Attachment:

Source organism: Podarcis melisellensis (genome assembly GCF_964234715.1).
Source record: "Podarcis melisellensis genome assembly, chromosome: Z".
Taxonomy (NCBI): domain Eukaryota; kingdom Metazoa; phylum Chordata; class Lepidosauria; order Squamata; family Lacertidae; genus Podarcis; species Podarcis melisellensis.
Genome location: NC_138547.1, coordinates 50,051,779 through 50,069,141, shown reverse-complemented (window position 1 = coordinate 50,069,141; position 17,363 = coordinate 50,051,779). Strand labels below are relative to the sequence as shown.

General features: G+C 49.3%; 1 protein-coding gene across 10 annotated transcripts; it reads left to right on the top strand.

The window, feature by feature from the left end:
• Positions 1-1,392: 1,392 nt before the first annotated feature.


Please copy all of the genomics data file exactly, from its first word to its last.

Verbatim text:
Source organism: Podarcis melisellensis (genome assembly GCF_964234715.1).
Source record: "Podarcis melisellensis genome assembly, chromosome: Z".
Taxonomy (NCBI): domain Eukaryota; kingdom Metazoa; phylum Chordata; class Lepidosauria; order Squamata; family Lacertidae; genus Podarcis; species Podarcis melisellensis.
Genome location: NC_138547.1, coordinates 50,051,779 through 50,069,141, shown reverse-complemented (window position 1 = coordinate 50,069,141; position 17,363 = coordinate 50,051,779). Strand labels below are relative to the sequence as shown.

General features: G+C 49.3%; 1 protein-coding gene across 10 annotated transcripts; it reads left to right on the top strand.

The window, feature by feature from the left end:
• Positions 1-1,392: 1,392 nt before the first annotated feature.